Effect of the Shell-Forming Polymer Ratio on the Encapsulation of Tea Tree Oil by Complex Coacervation as a Natural Biocide

J Microencapsul. 2014;31(2):176-83. doi: 10.3109/02652048.2013.824512. Epub 2013 Aug 13.

Abstract

The aim of this study was to develop footwear materials with antimicrobial properties using microencapsulated Tea Tree oil (TTO) as a natural biocide. For that purpose, gelatine-carboxymethylcellulose based microcapsules containing TTO were synthesised by a complex coacervation process. Furthermore, the influence of the gelatine (G)/sodium carboxymethylmethyl cellulose (CMC) ratio (G/C) on the microcapsule properties, as well as in the microencapsulation oil efficiency, was evaluated. The microcapsules were characterised by different experimental techniques and applied to footwear materials (leather and textile) to evaluate their performance. The microcapsule durability under different conditions, such as rubbing and ironing, was analysed in order to simulate shoe manufacturing and shoe wearing. The properties of the microcapsules obtained by complex coacervation, using gelatine and sodium carboxymethylcellulose as shell-forming polymers, are determined by the ratio between those two polymers (G/C). The results obtained showed a notable effect of G/C ratio on the formation of the coacervate during the synthesis process and also on the encapsulation efficiency of the antimicrobial oil, with the optimal value for the G/C ratio being around 10.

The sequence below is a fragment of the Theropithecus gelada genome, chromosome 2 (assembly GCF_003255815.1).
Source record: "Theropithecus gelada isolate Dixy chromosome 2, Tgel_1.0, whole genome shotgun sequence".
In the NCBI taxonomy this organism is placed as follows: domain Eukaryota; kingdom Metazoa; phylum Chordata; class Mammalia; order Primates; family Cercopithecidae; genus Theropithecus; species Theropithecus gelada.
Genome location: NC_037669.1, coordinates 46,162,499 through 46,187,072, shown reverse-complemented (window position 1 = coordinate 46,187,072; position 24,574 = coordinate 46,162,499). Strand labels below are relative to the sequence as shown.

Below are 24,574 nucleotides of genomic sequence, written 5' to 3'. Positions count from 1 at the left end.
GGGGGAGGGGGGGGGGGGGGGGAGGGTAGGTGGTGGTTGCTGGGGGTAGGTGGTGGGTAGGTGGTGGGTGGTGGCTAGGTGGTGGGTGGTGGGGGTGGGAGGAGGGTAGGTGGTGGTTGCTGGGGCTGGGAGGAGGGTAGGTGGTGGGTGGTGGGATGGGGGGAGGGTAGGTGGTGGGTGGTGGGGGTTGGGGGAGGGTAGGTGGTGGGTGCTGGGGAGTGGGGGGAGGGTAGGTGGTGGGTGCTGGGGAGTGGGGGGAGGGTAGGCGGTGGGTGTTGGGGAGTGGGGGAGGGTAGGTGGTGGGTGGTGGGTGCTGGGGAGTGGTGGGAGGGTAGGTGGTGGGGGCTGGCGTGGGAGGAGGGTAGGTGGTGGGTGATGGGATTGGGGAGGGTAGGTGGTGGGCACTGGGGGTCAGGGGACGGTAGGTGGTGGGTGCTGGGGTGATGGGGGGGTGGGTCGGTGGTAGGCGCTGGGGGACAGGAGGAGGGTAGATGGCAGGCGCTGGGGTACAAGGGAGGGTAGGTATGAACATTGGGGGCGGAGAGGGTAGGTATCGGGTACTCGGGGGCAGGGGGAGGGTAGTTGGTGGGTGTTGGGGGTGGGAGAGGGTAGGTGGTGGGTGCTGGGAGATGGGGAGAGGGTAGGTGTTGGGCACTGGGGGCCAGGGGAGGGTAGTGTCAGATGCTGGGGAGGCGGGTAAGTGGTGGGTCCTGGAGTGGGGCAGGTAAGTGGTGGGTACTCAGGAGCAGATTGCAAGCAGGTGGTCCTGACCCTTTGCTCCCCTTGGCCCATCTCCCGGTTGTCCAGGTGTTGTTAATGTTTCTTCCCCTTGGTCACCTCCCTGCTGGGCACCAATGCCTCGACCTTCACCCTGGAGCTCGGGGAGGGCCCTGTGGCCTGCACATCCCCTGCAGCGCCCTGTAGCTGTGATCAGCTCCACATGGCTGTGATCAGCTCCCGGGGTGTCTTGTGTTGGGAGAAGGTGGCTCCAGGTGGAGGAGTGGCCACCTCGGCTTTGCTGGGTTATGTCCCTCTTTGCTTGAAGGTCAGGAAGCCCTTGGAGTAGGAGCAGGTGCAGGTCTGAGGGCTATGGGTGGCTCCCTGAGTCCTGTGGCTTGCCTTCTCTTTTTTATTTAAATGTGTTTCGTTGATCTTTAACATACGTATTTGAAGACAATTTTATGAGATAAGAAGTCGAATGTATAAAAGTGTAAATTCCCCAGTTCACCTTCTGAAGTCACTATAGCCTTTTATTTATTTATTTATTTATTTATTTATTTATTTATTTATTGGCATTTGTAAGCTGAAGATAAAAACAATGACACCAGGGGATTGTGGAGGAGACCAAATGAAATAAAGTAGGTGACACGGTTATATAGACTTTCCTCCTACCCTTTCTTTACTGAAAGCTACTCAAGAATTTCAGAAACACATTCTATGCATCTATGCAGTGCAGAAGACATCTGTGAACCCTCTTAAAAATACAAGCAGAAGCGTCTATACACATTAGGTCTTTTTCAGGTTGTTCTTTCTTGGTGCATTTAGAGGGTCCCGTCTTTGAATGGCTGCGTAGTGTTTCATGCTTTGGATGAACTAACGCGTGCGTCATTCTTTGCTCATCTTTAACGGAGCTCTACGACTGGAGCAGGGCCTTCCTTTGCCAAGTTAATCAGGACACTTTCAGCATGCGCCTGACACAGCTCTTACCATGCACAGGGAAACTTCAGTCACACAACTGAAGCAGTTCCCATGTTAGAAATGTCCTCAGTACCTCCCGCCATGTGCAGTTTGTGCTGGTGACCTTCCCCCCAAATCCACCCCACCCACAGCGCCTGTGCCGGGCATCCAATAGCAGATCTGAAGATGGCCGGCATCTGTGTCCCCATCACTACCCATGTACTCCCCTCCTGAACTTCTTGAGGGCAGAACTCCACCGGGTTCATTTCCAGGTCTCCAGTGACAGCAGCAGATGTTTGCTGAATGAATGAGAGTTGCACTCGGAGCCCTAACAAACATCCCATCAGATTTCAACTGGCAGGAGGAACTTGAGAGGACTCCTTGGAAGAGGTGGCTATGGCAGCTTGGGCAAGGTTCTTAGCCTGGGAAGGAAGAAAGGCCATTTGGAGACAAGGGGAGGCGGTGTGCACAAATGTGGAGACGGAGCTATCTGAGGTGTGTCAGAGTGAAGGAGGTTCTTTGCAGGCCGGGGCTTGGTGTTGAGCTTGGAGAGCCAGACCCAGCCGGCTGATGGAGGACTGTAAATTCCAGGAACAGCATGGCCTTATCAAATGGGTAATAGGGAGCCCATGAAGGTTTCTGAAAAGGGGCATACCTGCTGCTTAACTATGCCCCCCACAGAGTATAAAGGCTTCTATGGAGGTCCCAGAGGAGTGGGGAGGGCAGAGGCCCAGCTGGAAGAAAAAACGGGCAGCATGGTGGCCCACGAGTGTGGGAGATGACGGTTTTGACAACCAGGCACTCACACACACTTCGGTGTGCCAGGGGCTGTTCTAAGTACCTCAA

Publication types

  • Research Support, Non-U.S. Gov't

MeSH terms

  • Anti-Infective Agents, Local / chemistry*
  • Capsules / chemistry
  • Carboxymethylcellulose Sodium / chemistry*
  • Tea Tree Oil / chemistry*

Substances

  • Anti-Infective Agents, Local
  • Capsules
  • Tea Tree Oil
  • Carboxymethylcellulose Sodium